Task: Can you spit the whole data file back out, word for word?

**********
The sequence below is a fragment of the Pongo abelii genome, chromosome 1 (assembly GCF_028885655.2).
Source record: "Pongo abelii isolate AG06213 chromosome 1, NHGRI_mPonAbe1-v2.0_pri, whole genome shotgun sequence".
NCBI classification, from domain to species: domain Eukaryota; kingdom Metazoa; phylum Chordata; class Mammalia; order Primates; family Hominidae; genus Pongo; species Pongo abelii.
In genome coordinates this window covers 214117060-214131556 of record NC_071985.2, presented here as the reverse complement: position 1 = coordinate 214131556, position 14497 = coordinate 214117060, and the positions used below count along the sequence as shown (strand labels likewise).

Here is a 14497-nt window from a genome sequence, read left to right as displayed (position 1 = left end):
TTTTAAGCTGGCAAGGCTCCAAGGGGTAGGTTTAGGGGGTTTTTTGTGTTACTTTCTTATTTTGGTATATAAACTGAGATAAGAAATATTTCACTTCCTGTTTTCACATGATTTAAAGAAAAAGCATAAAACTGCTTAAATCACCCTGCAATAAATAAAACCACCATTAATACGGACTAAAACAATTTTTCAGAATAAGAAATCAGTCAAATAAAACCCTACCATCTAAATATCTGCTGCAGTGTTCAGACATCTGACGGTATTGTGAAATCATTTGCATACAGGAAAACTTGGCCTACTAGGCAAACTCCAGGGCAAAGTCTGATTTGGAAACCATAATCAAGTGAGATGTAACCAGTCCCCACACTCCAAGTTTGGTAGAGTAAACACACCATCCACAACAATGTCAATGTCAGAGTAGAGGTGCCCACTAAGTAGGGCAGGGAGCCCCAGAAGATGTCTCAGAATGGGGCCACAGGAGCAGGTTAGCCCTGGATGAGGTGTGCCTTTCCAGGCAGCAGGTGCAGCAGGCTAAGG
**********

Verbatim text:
The sequence below is a fragment of the Pongo abelii genome, chromosome 1 (assembly GCF_028885655.2).
Source record: "Pongo abelii isolate AG06213 chromosome 1, NHGRI_mPonAbe1-v2.0_pri, whole genome shotgun sequence".
NCBI classification, from domain to species: domain Eukaryota; kingdom Metazoa; phylum Chordata; class Mammalia; order Primates; family Hominidae; genus Pongo; species Pongo abelii.
In genome coordinates this window covers 214117060-214131556 of record NC_071985.2, presented here as the reverse complement: position 1 = coordinate 214131556, position 14497 = coordinate 214117060, and the positions used below count along the sequence as shown (strand labels likewise).

Here is a 14497-nt window from a genome sequence, read left to right as displayed (position 1 = left end):
TTTTAAGCTGGCAAGGCTCCAAGGGGTAGGTTTAGGGGGTTTTTTGTGTTACTTTCTTATTTTGGTATATAAACTGAGATAAGAAATATTTCACTTCCTGTTTTCACATGATTTAAAGAAAAAGCATAAAACTGCTTAAATCACCCTGCAATAAATAAAACCACCATTAATACGGACTAAAACAATTTTTCAGAATAAGAAATCAGTCAAATAAAACCCTACCATCTAAATATCTGCTGCAGTGTTCAGACATCTGACGGTATTGTGAAATCATTTGCATACAGGAAAACTTGGCCTACTAGGCAAACTCCAGGGCAAAGTCTGATTTGGAAACCATAATCAAGTGAGATGTAACCAGTCCCCACACTCCAAGTTTGGTAGAGTAAACACACCATCCACAACAATGTCAATGTCAGAGTAGAGGTGCCCACTAAGTAGGGCAGGGAGCCCCAGAAGATGTCTCAGAATGGGGCCACAGGAGCAGGTTAGCCCTGGATGAGGTGTGCCTTTCCAGGCAGCAGGTGCAGCAGGCTAAGG